2013 Year in Reverse

Dear reader, as another year comes to a close, it is perhaps wise that we should take a few moments to reflect on what we learned here at An Algorithmic Lucidity in 2013—the year that was!

In the year 2013, this blog saw 103 posts and (at press time) 40 comments. Among these—

We heard a poem about why you should hire me. We surveyed a few numbers between 0 and 1. (Friend of the blog Grognor told me that the funniest part was the explicit disclaimer that the list was non-exhaustive. I replied that not everyone knows about the diagonalization argument—but considering this blog's, um, selective audience, maybe my readers do—all five of you!) We mentioned some hidden costs of talking about stuff. We noted that some words have substrings which are other words. I wrote a series about my experiences studying web development at App Academy (9 8 7 6 5 4 3 2 1). I pasted my first attempt at an OKCupid profile. We observed that I'm a moron. Books arrived in the post. We mused on the nature of personhood and implemented some classic algorithms: the Ford-Fulkerson technique somewhat clumsily in Ruby, quicksort in the form of a letter to a fictional horse, and Huffman coding in Python. We lamented the nature of existence, noticed the non-observance of an unusual tradition, and heard a poem about watching a motion picture by someone you met at university. Three problems with unsolicited advice were discussed, as was the role of bases in the theory of vector spaces, and the subjective indistinguishability of propaganda and other forms of instruction.

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"They're going to pay you X dollars a year? But that's fantastic! You're rich!"

"I don't like the way you say that. You make it sound as if I had won the lottery."

"Lottery, new job, what's the difference? Good fortune should be celebrated."

"Not like that. If they're going to pay me X dollars a year, that means I have one year to create X dollars of economic value. It's a serious responsibility."

Cover Letter

Beset by nights of torment,
Bent to keep your site performant,
Beneath the moon aloft there then appear
Beautied forms so gallant who
Beseech the gods of Talent to
Bequeath a junior software engineer!

You need someone specific,
One computer-scientific,
Who can complete the team at [Company Name],
Whose reputation takes repose
In repos replete with code which shows
[They put the other candidates to shame].

From graph theory to jQuery,
And matters in between,
My code Pythonic, words unironic,
I greet you through this screen
And ask, if just to highlight it,
If you've positions I might fit,
With pretense shed entirely.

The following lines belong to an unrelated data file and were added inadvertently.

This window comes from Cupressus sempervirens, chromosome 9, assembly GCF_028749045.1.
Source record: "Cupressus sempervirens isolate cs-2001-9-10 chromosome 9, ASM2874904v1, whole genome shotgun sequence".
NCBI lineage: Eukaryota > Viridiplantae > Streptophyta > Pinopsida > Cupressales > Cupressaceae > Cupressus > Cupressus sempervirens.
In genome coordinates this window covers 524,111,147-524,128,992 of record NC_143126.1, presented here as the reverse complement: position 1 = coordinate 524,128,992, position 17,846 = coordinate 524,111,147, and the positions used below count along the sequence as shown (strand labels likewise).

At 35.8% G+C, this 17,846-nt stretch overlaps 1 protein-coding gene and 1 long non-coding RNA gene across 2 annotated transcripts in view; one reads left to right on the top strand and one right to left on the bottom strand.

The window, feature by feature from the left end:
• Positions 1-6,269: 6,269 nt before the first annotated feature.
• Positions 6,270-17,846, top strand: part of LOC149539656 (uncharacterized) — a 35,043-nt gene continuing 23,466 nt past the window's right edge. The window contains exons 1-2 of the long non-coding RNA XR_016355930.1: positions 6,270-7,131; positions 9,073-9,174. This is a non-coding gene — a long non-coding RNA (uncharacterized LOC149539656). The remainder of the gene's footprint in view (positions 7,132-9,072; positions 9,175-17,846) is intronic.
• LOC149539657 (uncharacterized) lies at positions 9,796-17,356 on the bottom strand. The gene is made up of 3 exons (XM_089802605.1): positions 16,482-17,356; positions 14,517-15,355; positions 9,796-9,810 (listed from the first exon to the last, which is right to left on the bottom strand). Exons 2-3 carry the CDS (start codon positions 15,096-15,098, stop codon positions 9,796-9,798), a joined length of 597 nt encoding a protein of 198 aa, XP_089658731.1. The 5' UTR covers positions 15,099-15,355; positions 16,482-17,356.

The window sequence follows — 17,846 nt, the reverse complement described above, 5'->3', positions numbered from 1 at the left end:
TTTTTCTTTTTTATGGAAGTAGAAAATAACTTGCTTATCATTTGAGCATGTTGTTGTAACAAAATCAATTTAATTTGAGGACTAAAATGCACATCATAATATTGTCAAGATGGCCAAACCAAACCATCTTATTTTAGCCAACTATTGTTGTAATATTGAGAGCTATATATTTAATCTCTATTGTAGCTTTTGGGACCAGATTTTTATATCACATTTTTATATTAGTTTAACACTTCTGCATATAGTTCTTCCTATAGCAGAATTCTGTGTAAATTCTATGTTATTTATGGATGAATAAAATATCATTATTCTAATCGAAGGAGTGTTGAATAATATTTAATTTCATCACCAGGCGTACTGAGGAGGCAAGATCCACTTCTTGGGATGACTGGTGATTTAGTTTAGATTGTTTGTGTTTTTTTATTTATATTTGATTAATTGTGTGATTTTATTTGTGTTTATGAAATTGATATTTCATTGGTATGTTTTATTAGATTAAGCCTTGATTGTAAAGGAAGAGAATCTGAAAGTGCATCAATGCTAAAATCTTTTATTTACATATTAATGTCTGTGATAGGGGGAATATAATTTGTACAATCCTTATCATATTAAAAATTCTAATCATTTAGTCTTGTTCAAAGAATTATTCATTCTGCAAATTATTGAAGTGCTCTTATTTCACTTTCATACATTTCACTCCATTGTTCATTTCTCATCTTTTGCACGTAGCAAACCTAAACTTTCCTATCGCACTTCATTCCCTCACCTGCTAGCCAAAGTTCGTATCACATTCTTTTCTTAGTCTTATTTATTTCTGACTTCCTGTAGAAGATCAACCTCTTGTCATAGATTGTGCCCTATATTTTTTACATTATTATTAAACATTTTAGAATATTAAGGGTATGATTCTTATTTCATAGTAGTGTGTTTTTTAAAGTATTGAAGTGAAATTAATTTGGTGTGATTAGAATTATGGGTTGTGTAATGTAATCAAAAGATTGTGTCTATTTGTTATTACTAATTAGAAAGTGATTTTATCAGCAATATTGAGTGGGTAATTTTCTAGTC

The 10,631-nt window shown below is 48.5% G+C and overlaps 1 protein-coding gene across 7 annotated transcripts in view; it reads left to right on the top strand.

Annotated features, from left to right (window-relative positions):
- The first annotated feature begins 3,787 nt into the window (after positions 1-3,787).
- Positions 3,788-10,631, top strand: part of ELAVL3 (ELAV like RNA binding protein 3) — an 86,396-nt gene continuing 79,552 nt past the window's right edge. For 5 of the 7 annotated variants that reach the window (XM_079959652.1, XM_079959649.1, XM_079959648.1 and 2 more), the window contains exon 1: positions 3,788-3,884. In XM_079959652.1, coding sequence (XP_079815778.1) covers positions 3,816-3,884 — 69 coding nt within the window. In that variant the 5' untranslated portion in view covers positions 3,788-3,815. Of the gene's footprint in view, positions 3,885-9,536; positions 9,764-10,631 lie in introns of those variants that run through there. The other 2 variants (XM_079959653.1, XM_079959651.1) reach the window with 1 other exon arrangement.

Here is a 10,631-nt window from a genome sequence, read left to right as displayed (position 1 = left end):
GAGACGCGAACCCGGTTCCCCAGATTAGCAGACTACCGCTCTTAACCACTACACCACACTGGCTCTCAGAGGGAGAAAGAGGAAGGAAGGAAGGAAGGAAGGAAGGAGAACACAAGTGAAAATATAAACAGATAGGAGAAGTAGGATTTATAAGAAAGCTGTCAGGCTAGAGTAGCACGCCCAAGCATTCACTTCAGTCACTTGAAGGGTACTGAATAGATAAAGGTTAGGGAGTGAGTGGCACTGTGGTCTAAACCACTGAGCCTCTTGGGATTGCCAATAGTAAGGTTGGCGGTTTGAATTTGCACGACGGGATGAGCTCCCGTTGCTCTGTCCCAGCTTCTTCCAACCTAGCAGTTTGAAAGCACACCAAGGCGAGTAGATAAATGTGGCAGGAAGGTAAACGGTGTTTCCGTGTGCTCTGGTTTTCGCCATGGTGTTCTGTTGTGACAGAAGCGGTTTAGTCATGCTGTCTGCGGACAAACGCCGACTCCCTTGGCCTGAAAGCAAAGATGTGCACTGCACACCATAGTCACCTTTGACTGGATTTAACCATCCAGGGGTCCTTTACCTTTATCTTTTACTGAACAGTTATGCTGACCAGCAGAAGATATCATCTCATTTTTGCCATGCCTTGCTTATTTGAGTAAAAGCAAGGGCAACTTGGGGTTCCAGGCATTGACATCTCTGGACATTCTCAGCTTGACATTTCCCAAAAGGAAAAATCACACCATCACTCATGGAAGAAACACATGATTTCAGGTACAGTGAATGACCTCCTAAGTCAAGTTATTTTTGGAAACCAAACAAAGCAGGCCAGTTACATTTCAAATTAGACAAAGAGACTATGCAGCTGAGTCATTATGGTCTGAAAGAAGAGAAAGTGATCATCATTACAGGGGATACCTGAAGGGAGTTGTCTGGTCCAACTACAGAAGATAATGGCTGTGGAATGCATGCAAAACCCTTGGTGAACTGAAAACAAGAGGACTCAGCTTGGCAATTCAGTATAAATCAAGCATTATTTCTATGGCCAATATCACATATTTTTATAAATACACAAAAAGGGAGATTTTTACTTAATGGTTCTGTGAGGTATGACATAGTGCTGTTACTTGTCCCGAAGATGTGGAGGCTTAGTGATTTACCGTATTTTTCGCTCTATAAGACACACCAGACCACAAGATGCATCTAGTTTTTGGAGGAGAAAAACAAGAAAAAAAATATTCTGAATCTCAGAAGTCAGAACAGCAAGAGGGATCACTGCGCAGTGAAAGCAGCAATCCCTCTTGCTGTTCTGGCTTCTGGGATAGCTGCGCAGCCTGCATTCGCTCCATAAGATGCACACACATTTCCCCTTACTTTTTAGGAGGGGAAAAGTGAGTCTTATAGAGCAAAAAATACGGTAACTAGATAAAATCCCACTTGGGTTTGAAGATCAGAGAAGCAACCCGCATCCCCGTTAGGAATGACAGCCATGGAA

I then said, "Hire me."

Thinking About Writing

"I've been thinking about writing a novel."

"I don't understand."

"I said, I've been thinking about writing a novel. What's there not to understand?"

"The phrase thinking about writing. Is that even grammatical? And if so, what could it possibly mean?"

"What? It's perfectly gram—oh, I get it. Fine. No hedging: I am going to write a novel!"

"Sorry, I still don't get it. I know what it means to have written something, or to be at a keyboard writing something. But to be going to write something, in the unobservable future? Even if the concept is coherent—and I'm not sure it is—how could you possibly know?"


"Now remember: when you're negotiating salary and they press you for a number, do not reveal your BATNA. Give them an unrealistically high estimate and make them negotiate down. Now practice on me."

"Ahem. Well, sir or madam, given my demonstrated expertise and the value I could create for this company, I think a fair starting salary would be ... sixty thousand."

"No, no, no! I said—"

"Per day."

"Uh ... that's a little too—"

"In Bitcoin."

Computing the Powerset

Suppose we want to find the powerset of a given set, that is, the set of all its subsets. How might we go about it? Well, the powerset of the empty set is the set containing the empty set.


And the powerset of the union of a set S with a set containing one element e, is just the union of the powerset of S with the set whose elements are like the members of the powerset of S except that they also contain e.


So in Clojure we might say

(require 'clojure.set)

(defn include-element [collection element]
  (map (fn [set] (clojure.set/union set #{element}))

(defn powerset [set]
  (if (empty? set)
    (let [subproblem (powerset (rest set))]
      (clojure.set/union subproblem
                         (include-element subproblem
                                          (first set))))))